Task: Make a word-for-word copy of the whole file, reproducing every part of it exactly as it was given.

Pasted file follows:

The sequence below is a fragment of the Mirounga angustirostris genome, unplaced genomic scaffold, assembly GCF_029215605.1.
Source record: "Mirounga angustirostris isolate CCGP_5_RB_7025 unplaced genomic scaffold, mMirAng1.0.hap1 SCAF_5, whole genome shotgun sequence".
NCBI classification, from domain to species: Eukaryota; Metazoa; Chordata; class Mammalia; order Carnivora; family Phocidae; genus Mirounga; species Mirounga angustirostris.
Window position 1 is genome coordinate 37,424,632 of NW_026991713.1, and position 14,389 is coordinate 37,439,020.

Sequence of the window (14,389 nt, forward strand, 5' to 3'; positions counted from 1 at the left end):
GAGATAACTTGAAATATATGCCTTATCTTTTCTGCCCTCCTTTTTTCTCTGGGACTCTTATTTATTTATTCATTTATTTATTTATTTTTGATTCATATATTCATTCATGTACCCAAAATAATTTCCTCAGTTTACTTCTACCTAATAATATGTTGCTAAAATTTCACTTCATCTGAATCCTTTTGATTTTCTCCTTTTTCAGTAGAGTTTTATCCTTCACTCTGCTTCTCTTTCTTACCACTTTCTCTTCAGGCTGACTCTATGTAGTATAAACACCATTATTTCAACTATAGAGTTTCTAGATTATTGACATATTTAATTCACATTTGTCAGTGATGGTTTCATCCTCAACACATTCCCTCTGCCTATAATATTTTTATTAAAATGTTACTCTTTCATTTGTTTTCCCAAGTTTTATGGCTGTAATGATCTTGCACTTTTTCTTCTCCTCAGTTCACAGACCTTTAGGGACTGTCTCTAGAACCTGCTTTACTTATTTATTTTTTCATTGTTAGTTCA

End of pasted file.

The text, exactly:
The sequence below is a fragment of the Mirounga angustirostris genome, unplaced genomic scaffold, assembly GCF_029215605.1.
Source record: "Mirounga angustirostris isolate CCGP_5_RB_7025 unplaced genomic scaffold, mMirAng1.0.hap1 SCAF_5, whole genome shotgun sequence".
NCBI classification, from domain to species: Eukaryota; Metazoa; Chordata; class Mammalia; order Carnivora; family Phocidae; genus Mirounga; species Mirounga angustirostris.
Window position 1 is genome coordinate 37,424,632 of NW_026991713.1, and position 14,389 is coordinate 37,439,020.

Sequence of the window (14,389 nt, forward strand, 5' to 3'; positions counted from 1 at the left end):
GAGATAACTTGAAATATATGCCTTATCTTTTCTGCCCTCCTTTTTTCTCTGGGACTCTTATTTATTTATTCATTTATTTATTTATTTTTGATTCATATATTCATTCATGTACCCAAAATAATTTCCTCAGTTTACTTCTACCTAATAATATGTTGCTAAAATTTCACTTCATCTGAATCCTTTTGATTTTCTCCTTTTTCAGTAGAGTTTTATCCTTCACTCTGCTTCTCTTTCTTACCACTTTCTCTTCAGGCTGACTCTATGTAGTATAAACACCATTATTTCAACTATAGAGTTTCTAGATTATTGACATATTTAATTCACATTTGTCAGTGATGGTTTCATCCTCAACACATTCCCTCTGCCTATAATATTTTTATTAAAATGTTACTCTTTCATTTGTTTTCCCAAGTTTTATGGCTGTAATGATCTTGCACTTTTTCTTCTCCTCAGTTCACAGACCTTTAGGGACTGTCTCTAGAACCTGCTTTACTTATTTATTTTTTCATTGTTAGTTCA